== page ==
In order to encourage overseas funding, RBI today proposed to allow domestic companies to borrow money from pension funds, sovereign wealth funds (SWFs) and insurance funds as part of the ECBs.
The draft framework on External Commercial Borrowings (ECBs), however, proposed to lower the all-in cost borrowing by 0.50 per cent to ensure that the funds are borrowed from abroad at a reasonable interest rate.
The modification in the ECB guidelines on which RBI has invited comments till October 1 are aimed at replacing the ECB policy with a more rational and liberal framework, keeping in view the evolving domestic as well as global macroeconomic and financial conditions, challenges faced in external sector management and the experience gained so far, the draft guidelines added.
The basic thrust of the revised framework, RBI said, is to retain more qualitative parameters for the normal (foreign currency denominated) ECB and to provide more liberal dispensation for long-term borrowings in foreign currency.
According to the draft guidelines, there will only be a small negative list which include stock market operations, real estate activity and purchase of land. They will not be allowed to raise resources through ECBs and rupee denominated borrowing.
The framework for the rupee denominated bonds will be announced separately, it said, adding the real estate investment trust and Infrastructure Investment Trust will be permitted to raise funds through these instruments.
The currency risk with regard to rupee denominated ECB lies with the lender or investor and hence the modified framework provides for minimal control for these borrowings.
RBI proposed to expand the list of recognised ECB lenders by including overseas regulated financial entities, pension funds, insurance funds, sovereign wealth funds and similar other long-term investors.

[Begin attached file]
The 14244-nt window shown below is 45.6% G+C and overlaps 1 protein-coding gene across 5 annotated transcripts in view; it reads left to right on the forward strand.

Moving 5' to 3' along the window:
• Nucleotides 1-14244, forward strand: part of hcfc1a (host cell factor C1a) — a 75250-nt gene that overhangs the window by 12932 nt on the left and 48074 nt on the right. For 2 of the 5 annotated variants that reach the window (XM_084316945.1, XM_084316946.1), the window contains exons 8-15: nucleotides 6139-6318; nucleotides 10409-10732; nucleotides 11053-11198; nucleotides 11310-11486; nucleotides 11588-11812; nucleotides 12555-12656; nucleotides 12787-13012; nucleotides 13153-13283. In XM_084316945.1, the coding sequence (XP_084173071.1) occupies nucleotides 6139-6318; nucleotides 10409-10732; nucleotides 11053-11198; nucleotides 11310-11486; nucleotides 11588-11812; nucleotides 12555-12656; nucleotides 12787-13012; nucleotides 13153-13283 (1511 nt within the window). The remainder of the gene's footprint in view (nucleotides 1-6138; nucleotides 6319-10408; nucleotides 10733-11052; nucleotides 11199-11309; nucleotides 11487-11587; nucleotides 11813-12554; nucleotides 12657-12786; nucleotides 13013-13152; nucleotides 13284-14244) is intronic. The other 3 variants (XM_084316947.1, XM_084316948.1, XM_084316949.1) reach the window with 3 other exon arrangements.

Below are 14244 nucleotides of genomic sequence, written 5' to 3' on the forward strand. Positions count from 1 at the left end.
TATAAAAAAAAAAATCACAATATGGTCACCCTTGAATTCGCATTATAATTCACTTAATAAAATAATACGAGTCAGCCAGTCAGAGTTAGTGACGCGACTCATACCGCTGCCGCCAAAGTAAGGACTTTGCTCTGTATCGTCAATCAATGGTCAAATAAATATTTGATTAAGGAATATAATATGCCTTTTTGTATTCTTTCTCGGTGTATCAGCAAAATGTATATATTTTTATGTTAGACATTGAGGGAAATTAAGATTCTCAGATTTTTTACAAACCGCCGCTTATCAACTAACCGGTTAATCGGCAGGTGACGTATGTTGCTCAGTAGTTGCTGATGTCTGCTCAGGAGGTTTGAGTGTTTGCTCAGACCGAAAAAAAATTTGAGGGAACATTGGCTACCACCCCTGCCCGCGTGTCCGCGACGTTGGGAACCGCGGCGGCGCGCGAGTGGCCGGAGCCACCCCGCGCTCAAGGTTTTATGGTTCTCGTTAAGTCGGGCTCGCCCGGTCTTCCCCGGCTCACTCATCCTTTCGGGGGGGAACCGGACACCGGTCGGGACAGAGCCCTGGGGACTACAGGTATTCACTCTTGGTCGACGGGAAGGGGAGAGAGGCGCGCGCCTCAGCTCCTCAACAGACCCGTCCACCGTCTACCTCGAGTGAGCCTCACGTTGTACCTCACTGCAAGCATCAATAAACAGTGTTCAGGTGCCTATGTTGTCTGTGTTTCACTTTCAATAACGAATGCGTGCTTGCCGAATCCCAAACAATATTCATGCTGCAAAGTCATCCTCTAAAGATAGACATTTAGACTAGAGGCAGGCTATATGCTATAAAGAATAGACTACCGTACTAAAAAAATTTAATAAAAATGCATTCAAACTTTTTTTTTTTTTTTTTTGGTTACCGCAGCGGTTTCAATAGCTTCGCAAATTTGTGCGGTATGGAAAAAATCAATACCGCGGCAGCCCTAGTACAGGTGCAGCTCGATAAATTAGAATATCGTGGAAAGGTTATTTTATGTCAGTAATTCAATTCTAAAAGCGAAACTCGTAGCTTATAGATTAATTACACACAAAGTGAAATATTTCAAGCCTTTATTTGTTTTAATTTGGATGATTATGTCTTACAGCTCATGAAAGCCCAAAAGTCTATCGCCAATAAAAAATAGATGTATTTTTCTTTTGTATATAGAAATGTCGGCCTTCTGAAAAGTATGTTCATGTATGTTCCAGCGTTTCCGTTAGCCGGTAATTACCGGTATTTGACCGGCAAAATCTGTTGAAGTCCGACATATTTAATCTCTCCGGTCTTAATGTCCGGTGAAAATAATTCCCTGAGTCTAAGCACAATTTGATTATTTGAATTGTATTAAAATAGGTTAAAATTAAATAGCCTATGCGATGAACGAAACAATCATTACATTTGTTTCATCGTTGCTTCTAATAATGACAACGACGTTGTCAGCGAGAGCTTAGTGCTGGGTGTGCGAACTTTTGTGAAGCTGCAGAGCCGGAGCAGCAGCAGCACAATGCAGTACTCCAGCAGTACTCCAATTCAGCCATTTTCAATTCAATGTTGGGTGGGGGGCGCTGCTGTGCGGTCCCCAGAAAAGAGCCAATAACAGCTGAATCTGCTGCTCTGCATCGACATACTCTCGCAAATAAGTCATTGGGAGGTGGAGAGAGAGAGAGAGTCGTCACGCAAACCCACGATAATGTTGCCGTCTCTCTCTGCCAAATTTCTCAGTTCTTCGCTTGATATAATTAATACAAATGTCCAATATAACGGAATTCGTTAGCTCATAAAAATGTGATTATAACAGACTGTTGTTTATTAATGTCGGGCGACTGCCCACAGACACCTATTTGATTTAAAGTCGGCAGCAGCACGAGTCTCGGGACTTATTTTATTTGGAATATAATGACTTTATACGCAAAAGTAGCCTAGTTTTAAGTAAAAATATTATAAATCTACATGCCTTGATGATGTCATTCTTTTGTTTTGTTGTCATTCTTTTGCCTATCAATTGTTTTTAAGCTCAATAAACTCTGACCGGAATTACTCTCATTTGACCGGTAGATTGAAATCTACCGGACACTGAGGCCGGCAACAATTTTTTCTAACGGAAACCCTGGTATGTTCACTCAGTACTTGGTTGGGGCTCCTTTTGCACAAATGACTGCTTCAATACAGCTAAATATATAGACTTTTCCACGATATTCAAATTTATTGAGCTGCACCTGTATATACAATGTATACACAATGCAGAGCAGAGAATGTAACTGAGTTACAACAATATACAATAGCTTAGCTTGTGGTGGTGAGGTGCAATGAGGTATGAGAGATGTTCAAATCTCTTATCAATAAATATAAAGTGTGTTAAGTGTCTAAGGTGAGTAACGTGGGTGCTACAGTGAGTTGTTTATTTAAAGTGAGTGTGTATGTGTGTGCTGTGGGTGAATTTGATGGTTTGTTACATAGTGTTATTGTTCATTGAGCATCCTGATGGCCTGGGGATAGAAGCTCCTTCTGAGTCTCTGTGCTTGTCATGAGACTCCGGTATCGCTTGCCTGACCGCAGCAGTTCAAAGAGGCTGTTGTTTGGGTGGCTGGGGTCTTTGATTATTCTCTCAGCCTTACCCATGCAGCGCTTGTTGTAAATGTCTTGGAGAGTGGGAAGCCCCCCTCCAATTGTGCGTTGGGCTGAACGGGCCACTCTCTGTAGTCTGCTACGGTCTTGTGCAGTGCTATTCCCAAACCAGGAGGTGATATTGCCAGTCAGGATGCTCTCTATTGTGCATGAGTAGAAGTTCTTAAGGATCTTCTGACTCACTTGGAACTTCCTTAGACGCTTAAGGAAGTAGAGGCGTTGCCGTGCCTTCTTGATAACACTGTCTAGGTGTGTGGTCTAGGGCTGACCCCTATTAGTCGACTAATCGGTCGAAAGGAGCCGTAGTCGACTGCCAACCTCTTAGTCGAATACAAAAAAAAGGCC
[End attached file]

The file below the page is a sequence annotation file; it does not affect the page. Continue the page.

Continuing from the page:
It also allowed Indian banks to act as ECB lenders subject to norms.
It proposed to cap the minimum maturity of ECB up to USD 50 million at 3 years and 5 years for amount exceeding USD 50 million. The minimum average maturity for long term ECB should be 10 years.
With regard to all inclusive cost, it said, interest rate for normal ECB should be 50 basis points less than the existing rate which LIBOR plus 350 basis point.
As per the proposed guidelines, ECB funds can also be used to repay trade credit up to 3 years, payment towards capital goods already imported, purchase of secondhand domestic capital goods, plant machinery, on-lending to infrastructure Special Purpose Vehicle and Overseas Direct Investment in JVs.
The guidelines also proposed part pre-payment by existing borrower by raising fresh ECBs. It also allowed refinancing of existing ECBs with a fresh one.
The basic objective of the ECB policy is to supplement domestic capital for creation of capital assets in the country, limited by considerations for capital account management, it said.
With above objective in view, the ECB regime has been progressively liberalised over the years, allowing different entities to raise ECB, it added.
Earlier in the day, Economic Affairs Secretary Shaktikanta Das said RBI will soon come out with a draft paper on liberalising external commercial borrowings (ECB) norms.
ECB has implications for monetary stability as it adds to the country’s overall external debt and future repayment liability.